Visible from this point on R574, Healy Pass, is Glenmore Lake, the Rivers Drunminboy, Glanstrasna flowing into a sheltered inlet of the Atlantic Ocean. In 1911, the Irish National Census lists nineteen (19) persons of five (5) families listed with the names O’Sullivan, Sullivan and Shea. From this view this is a puzzle until the map is examined. The land transitions from this rock to a steep, then leveling slope down to Glanmere Lake and a stream running from the heights with plenty of reasonably level, fertile acreage. There is a glimpse of a lake. Like many of the Irish place names, Glenmore Lake has a connection to the Irish Language name, Loch an Ghleanna Mhóir. Roughly translated the name means Large Lake of the Glen. The names in use today, in English, are derived from the sounds of the Irish. It happens the Irish Ghleanna sounds link Glen (or in another version, Glan, roughly the same). Beara Peninsula, Coolcreen townland, County Kerry, Republic of Ireland.

Copyright 2021 Michael Stephen Wills All Rights Reserved

Coolcreen View Five

horizontal

Number five of six from the Kerry County side on the descent Healy Pass, R574. Less sky and more land in this horizontal aspect.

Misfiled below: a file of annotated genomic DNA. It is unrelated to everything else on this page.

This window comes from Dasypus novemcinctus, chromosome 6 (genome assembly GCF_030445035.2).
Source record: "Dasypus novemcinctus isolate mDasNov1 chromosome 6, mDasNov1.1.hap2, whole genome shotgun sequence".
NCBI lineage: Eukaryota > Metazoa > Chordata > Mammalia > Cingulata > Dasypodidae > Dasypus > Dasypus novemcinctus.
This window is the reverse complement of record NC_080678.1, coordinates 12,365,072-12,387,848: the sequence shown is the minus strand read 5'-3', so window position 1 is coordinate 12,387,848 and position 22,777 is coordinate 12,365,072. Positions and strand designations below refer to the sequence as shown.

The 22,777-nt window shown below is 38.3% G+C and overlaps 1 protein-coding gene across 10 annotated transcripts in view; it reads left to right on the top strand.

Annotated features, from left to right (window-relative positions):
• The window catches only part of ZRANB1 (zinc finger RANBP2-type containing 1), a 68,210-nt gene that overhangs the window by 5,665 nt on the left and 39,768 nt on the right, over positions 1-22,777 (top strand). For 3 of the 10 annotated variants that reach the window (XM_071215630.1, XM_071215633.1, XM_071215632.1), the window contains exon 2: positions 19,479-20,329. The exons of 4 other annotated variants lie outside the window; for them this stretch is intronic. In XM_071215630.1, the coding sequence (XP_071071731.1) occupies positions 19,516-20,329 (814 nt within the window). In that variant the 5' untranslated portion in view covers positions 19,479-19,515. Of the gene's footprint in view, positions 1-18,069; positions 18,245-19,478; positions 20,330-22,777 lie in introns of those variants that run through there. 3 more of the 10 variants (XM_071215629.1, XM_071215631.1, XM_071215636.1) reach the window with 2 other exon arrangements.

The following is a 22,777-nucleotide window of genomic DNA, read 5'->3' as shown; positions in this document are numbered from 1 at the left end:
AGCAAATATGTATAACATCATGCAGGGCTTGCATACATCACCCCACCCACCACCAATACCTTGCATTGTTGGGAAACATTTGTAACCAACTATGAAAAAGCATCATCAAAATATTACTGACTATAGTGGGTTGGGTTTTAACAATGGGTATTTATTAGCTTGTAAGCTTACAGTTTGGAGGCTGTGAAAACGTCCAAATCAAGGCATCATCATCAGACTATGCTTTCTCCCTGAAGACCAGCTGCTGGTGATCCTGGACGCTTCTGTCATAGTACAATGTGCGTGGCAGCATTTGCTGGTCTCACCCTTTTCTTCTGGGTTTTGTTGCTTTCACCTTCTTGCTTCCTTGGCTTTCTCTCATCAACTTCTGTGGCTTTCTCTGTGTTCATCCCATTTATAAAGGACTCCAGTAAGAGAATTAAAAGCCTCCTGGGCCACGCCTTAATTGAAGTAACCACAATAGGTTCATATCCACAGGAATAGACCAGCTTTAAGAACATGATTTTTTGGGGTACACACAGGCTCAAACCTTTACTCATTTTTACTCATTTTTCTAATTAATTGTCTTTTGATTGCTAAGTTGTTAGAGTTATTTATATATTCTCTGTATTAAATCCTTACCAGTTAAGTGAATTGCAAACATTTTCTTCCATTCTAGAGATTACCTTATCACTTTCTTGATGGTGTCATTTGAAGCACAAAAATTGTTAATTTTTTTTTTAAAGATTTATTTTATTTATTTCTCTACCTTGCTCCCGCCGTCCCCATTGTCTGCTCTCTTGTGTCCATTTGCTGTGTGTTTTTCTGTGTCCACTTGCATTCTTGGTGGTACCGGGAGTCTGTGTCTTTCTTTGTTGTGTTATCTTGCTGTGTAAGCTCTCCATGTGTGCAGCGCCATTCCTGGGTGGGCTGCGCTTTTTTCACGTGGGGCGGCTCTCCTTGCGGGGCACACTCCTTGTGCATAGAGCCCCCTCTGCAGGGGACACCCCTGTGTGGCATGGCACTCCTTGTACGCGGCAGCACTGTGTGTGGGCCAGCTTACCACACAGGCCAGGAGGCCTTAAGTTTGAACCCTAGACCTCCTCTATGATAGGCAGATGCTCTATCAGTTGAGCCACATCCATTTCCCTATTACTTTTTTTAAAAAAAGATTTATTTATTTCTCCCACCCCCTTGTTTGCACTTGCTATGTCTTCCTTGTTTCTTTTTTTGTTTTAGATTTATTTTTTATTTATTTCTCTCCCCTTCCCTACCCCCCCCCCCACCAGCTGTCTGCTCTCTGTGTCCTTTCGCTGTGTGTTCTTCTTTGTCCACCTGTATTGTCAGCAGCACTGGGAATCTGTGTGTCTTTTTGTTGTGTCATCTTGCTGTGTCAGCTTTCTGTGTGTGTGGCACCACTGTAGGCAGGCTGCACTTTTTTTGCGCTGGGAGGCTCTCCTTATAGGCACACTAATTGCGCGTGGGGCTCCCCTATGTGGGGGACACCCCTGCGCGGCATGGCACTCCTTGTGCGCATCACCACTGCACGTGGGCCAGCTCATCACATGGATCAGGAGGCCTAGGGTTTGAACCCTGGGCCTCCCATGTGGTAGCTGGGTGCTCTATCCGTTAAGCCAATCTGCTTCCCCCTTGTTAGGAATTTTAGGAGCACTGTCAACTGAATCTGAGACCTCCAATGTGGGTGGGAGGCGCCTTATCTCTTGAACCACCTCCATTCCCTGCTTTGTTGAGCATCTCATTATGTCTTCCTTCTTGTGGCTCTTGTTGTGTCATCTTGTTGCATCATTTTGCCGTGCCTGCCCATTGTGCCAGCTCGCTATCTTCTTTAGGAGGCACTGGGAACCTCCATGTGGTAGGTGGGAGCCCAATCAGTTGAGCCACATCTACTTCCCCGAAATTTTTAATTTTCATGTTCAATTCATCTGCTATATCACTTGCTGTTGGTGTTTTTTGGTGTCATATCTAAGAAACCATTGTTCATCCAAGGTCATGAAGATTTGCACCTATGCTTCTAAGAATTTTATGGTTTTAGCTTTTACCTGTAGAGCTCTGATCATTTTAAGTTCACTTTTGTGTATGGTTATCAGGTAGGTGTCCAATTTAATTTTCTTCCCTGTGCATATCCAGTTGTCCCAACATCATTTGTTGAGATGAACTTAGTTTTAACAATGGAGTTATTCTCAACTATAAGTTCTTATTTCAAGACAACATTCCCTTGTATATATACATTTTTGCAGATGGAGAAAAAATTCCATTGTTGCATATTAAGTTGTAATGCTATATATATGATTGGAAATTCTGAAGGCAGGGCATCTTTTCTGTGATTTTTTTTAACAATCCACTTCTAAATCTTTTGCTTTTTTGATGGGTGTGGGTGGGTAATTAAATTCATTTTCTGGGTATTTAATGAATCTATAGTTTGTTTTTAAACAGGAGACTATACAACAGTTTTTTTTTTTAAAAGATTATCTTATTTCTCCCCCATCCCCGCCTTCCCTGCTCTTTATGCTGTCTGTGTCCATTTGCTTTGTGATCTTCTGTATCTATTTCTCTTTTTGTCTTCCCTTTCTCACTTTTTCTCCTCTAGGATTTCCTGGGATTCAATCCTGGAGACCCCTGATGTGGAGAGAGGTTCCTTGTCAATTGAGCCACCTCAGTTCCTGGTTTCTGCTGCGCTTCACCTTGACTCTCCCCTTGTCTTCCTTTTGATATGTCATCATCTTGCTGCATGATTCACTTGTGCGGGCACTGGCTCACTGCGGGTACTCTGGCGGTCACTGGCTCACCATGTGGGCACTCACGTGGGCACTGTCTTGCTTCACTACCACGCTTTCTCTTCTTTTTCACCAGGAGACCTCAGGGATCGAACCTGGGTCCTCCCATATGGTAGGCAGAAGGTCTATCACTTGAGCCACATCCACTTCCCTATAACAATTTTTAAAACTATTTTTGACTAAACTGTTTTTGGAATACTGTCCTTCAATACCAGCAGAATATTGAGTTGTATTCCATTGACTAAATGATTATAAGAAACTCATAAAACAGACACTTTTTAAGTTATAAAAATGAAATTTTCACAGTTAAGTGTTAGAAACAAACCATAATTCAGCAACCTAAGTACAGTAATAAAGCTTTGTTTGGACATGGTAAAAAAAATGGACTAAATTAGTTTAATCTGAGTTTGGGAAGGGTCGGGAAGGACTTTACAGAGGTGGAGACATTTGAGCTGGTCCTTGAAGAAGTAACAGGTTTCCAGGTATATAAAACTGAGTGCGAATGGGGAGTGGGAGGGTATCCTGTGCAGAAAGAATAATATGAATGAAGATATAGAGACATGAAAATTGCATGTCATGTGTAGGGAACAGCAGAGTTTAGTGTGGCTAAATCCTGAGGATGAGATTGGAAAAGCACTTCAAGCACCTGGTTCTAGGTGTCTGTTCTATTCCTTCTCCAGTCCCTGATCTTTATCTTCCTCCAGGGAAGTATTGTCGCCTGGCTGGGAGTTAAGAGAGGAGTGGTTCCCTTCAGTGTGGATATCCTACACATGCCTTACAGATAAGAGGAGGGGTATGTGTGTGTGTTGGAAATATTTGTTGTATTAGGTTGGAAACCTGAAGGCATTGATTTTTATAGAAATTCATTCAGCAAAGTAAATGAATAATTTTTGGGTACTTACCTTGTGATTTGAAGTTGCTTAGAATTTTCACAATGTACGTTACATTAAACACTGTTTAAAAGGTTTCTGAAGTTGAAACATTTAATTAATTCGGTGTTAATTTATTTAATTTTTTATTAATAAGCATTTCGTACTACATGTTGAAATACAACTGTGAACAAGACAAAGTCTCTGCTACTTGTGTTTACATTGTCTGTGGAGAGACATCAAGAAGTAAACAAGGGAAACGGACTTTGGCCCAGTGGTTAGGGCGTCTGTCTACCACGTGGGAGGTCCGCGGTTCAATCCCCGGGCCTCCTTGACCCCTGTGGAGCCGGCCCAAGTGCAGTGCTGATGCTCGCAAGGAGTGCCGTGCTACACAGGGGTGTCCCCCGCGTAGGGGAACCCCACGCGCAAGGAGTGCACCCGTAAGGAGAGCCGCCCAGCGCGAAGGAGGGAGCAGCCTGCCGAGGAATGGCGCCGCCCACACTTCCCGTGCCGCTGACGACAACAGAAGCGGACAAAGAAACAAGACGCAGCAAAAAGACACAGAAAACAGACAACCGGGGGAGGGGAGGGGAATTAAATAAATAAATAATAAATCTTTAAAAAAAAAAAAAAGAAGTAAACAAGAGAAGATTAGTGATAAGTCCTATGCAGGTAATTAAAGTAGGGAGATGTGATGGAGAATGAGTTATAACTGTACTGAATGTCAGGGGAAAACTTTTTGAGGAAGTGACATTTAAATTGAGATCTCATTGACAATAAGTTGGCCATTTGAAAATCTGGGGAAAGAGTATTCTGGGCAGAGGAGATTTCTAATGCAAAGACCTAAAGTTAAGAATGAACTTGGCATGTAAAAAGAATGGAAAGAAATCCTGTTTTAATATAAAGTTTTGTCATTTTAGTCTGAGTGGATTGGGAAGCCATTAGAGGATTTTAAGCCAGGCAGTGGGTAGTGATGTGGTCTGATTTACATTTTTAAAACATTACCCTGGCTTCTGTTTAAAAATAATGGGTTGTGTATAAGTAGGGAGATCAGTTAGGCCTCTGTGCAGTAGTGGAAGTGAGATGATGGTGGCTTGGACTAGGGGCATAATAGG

Lavender hedgerows drawn the eye to that conical distant hill. In the lower left the new rhododendron leaves are flower-like.

Beara Peninsula, Coolcreen townland, County Kerry, Republic of Ireland.

You can easily view a higher resolution versions by clicking on the photograph to open a browser tab.

Click photograph for a larger version.

Copyright 2021 Michael Stephen Wills All Rights Reserved

Coolcreen View Four

Happy Saint Patrick’s Day

Number four of six from the Kerry County side on the descent Healy Pass, R574. Here I turn the camera on the Manfrotto studio tripod with hydrostatic ball head to the original view, a little less lit with a better leveling of the horizon.

A first glance, the rhododendrons in bloom are beautiful along the hedgerows and the foreground. Click me for our first encounter with this flowering plant. Later, during out stay at Ashford Castle, County Mayo, during kayaking on Lough Corrib, I remembered this scene and described it to my guide. He filled me in the rhododendron is a notorious invasive species. Click me for an interesting article with all the details.